Atrocity Alert is a weekly publication by the Global Centre for the Responsibility to Protect highlighting and updating situations where populations are at risk of, or are enduring, mass atrocity crimes.
An ECOWAS-led military intervention appears imminent in The Gambia. Following the country’s 1 December election, which opposition leader Adama Barrow won, current President Yahya Jammeh’s 22-year rule is scheduled to come to an end at midnight tonight. Yesterday, 17 January, President Jammeh declared a state of emergency, making all demonstrations illegal and curtailing other civil liberties. Jammeh appears willing to use force to prevent the impending inauguration of President-elect Barrow.
The Economic Community of West African States (ECOWAS) has repeatedly called upon President Jammeh to accept his electoral defeat and step down. An ECOWAS mediation mission, including Nigerian President Muhammadu Buhari and former President of Ghana John Dramani Mahama, met with President Jammeh in The Gambia on 13 January. The following day ECOWAS military leaders also met in Abuja, Nigeria. ECOWAS has a long established policy of opposing coups and unconstitutional changes of government in West Africa.
Following numerous failed mediation attempts, ECOWAS troops are now stationed on the Senegalese border, while a Nigerian warship is currently off the coast of The Gambia. The UN Security Council is also considering a resolution on the situation in The Gambia.
President Jammeh has ruled The Gambia since a military coup in 1994 and has a history of inciting ethnic division. In June 2016 President Jammeh threatened to eliminate the entire Mandinka ethnic group, whom he does not consider to be authentic Gambians. UN Special Adviser on the Prevention of Genocide, Adama Dieng, condemned President Jammeh’s “public stigmatization, dehumanization and threats against the Mandinka,” arguing that they constituted possible incitement to commit mass atrocities. President Jammeh has also previously threatened to “slit the throats” of all gay men in The Gambia and some of his supporters have recently blamed political instability in the country on gays and their alleged foreign supporters. In his attempt to hold onto power, President Jammeh may try to foment these divisions and systematically target civilians whom he considers a threat to his rule.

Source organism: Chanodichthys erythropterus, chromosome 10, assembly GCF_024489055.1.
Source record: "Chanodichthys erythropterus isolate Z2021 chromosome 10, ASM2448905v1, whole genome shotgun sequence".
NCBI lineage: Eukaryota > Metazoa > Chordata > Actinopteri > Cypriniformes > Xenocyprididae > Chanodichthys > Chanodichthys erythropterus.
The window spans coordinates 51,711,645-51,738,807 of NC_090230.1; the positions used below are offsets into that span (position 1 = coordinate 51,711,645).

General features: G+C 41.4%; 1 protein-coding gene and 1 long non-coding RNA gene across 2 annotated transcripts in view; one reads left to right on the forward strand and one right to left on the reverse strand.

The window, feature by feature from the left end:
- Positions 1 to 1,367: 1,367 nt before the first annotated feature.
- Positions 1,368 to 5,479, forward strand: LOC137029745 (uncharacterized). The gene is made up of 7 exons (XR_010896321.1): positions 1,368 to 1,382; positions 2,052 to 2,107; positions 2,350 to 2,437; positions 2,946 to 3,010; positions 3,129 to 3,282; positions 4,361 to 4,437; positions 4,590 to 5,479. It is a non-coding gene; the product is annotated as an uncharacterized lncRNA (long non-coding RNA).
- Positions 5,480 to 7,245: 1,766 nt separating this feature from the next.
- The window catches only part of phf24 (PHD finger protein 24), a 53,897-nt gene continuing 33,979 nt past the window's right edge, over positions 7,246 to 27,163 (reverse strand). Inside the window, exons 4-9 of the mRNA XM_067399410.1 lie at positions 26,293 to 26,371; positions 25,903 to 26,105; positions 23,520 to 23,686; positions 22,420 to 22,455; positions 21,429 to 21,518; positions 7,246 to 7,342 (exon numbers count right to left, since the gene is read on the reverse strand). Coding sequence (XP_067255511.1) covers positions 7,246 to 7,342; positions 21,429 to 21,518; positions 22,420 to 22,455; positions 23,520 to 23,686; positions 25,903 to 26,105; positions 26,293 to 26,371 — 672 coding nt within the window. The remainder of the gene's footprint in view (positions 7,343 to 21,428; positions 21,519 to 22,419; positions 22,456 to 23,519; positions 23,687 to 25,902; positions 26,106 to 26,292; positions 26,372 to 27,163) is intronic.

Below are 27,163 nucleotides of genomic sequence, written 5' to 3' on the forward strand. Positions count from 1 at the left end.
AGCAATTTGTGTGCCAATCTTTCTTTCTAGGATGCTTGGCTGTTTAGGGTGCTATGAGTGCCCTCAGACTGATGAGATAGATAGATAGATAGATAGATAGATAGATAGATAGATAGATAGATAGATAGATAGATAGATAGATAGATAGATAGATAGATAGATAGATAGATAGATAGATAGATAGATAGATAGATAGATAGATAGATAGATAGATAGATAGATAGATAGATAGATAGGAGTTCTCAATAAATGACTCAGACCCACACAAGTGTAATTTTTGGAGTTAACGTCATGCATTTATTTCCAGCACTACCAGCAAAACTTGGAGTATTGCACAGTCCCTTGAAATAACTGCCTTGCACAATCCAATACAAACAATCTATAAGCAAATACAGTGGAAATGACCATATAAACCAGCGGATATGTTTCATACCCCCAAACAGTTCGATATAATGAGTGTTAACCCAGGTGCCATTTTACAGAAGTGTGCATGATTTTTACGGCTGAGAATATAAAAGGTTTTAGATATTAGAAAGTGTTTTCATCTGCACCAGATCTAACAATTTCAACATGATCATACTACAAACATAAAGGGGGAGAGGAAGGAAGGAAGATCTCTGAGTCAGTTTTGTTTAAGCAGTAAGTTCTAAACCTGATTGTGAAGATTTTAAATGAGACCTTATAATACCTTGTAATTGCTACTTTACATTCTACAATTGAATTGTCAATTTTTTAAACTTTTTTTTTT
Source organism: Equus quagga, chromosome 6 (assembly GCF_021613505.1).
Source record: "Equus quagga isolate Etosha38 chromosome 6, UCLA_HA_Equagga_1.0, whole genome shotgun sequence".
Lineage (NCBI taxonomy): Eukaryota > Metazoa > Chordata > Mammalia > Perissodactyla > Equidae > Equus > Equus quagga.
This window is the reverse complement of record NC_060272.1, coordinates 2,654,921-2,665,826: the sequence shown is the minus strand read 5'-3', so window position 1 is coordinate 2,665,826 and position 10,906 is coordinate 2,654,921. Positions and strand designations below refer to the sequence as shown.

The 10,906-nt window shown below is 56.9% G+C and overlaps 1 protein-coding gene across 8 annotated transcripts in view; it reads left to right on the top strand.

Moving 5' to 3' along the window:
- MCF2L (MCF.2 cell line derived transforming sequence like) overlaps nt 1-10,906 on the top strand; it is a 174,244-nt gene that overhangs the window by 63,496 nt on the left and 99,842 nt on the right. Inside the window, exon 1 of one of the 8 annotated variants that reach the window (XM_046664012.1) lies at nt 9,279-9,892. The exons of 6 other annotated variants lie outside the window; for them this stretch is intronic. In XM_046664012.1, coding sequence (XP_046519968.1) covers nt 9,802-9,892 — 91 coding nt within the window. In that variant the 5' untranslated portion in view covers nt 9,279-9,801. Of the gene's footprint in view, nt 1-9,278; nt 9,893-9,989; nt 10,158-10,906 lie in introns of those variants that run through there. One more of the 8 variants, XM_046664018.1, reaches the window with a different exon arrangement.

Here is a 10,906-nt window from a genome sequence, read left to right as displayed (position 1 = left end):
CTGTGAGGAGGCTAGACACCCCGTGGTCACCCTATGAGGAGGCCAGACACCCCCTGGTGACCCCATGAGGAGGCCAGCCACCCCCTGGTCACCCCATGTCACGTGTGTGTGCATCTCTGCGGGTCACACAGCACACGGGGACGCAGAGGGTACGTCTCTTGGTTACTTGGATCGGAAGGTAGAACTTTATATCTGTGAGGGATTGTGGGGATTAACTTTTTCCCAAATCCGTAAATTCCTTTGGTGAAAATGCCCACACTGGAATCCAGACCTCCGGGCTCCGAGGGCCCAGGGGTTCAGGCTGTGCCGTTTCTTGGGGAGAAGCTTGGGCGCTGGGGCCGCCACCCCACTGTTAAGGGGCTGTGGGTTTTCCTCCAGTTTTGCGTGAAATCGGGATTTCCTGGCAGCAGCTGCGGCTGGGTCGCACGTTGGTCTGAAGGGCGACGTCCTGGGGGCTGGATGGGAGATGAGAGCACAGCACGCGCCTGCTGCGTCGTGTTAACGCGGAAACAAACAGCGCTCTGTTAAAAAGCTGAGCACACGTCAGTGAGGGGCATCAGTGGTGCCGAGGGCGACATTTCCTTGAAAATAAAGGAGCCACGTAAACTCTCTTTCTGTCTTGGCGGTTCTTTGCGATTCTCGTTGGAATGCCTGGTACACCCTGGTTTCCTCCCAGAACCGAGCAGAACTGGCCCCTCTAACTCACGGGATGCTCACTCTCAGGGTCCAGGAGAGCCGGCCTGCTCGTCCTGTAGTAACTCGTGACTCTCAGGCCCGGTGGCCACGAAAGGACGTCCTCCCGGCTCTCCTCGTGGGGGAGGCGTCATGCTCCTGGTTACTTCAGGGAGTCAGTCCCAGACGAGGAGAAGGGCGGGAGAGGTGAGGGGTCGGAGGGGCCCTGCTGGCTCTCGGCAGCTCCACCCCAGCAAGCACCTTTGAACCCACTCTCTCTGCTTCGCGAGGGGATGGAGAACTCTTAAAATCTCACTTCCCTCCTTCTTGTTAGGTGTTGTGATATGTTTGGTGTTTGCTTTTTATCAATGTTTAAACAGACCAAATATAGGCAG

Due to fears regarding current political instability, at least 26,000 people have fled The Gambia into Senegal as of 16 January, according to the regional office of the UN High Commissioner for Refugees.
If President Jammeh does not stand down by midnight tonight, the UN Security Council and ECOWAS should work together to secure a peaceful transition in The Gambia and prevent any further incitement to violence on the basis of ethnicity, sexual orientation, or presumed political allegiance. If ECOWAS intervenes, all measures need to be taken to ensure the protection of civilians and respect for human rights.